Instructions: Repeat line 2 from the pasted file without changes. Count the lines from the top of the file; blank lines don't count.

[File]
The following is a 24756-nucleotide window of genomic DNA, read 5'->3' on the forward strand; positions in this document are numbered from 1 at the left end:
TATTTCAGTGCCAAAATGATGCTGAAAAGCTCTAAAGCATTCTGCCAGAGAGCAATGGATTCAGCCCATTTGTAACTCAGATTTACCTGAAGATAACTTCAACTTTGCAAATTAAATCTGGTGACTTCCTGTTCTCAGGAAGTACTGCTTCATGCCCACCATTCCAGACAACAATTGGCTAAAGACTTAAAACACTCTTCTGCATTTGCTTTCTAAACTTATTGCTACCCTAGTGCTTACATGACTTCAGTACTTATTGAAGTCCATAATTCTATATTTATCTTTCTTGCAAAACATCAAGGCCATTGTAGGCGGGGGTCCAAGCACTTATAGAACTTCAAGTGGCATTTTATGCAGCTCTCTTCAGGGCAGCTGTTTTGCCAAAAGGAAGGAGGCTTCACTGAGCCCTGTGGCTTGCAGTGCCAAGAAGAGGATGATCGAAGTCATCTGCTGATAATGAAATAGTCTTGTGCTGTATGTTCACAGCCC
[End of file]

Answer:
TATTTCAGTGCCAAAATGATGCTGAAAAGCTCTAAAGCATTCTGCCAGAGAGCAATGGATTCAGCCCATTTGTAACTCAGATTTACCTGAAGATAACTTCAACTTTGCAAATTAAATCTGGTGACTTCCTGTTCTCAGGAAGTACTGCTTCATGCCCACCATTCCAGACAACAATTGGCTAAAGACTTAAAACACTCTTCTGCATTTGCTTTCTAAACTTATTGCTACCCTAGTGCTTACATGACTTCAGTACTTATTGAAGTCCATAATTCTATATTTATCTTTCTTGCAAAACATCAAGGCCATTGTAGGCGGGGGTCCAAGCACTTATAGAACTTCAAGTGGCATTTTATGCAGCTCTCTTCAGGGCAGCTGTTTTGCCAAAAGGAAGGAGGCTTCACTGAGCCCTGTGGCTTGCAGTGCCAAGAAGAGGATGATCGAAGTCATCTGCTGATAATGAAATAGTCTTGTGCTGTATGTTCACAGCCC